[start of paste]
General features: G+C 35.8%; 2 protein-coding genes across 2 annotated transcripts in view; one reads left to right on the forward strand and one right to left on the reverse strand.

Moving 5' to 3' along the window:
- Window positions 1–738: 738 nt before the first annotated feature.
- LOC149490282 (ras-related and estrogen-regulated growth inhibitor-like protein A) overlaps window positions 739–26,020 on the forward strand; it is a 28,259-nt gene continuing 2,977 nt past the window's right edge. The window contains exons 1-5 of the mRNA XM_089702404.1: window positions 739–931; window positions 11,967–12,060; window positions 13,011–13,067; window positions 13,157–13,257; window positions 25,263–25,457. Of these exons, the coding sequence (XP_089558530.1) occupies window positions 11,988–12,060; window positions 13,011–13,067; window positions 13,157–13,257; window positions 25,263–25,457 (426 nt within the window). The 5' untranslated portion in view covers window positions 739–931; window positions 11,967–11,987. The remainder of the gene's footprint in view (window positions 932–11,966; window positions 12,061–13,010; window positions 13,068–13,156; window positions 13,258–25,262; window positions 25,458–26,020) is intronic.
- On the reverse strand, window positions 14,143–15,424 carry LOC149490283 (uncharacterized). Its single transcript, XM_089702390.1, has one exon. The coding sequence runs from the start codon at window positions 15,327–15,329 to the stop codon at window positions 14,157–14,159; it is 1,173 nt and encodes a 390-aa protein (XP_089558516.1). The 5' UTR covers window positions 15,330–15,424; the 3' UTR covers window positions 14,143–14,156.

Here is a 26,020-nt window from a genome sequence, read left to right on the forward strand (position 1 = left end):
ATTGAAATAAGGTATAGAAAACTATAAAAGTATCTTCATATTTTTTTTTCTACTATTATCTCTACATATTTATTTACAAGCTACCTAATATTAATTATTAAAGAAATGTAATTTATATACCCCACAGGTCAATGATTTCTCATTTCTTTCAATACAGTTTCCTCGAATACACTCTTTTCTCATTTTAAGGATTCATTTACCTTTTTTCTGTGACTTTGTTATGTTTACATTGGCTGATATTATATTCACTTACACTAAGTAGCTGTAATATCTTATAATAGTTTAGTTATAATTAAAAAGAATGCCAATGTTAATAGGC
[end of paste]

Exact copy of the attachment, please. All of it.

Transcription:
General features: G+C 35.8%; 2 protein-coding genes across 2 annotated transcripts in view; one reads left to right on the forward strand and one right to left on the reverse strand.

Moving 5' to 3' along the window:
- Window positions 1–738: 738 nt before the first annotated feature.
- LOC149490282 (ras-related and estrogen-regulated growth inhibitor-like protein A) overlaps window positions 739–26,020 on the forward strand; it is a 28,259-nt gene continuing 2,977 nt past the window's right edge. The window contains exons 1-5 of the mRNA XM_089702404.1: window positions 739–931; window positions 11,967–12,060; window positions 13,011–13,067; window positions 13,157–13,257; window positions 25,263–25,457. Of these exons, the coding sequence (XP_089558530.1) occupies window positions 11,988–12,060; window positions 13,011–13,067; window positions 13,157–13,257; window positions 25,263–25,457 (426 nt within the window). The 5' untranslated portion in view covers window positions 739–931; window positions 11,967–11,987. The remainder of the gene's footprint in view (window positions 932–11,966; window positions 12,061–13,010; window positions 13,068–13,156; window positions 13,258–25,262; window positions 25,458–26,020) is intronic.
- On the reverse strand, window positions 14,143–15,424 carry LOC149490283 (uncharacterized). Its single transcript, XM_089702390.1, has one exon. The coding sequence runs from the start codon at window positions 15,327–15,329 to the stop codon at window positions 14,157–14,159; it is 1,173 nt and encodes a 390-aa protein (XP_089558516.1). The 5' UTR covers window positions 15,330–15,424; the 3' UTR covers window positions 14,143–14,156.

Here is a 26,020-nt window from a genome sequence, read left to right on the forward strand (position 1 = left end):
ATTGAAATAAGGTATAGAAAACTATAAAAGTATCTTCATATTTTTTTTTCTACTATTATCTCTACATATTTATTTACAAGCTACCTAATATTAATTATTAAAGAAATGTAATTTATATACCCCACAGGTCAATGATTTCTCATTTCTTTCAATACAGTTTCCTCGAATACACTCTTTTCTCATTTTAAGGATTCATTTACCTTTTTTCTGTGACTTTGTTATGTTTACATTGGCTGATATTATATTCACTTACACTAAGTAGCTGTAATATCTTATAATAGTTTAGTTATAATTAAAAAGAATGCCAATGTTAATAGGC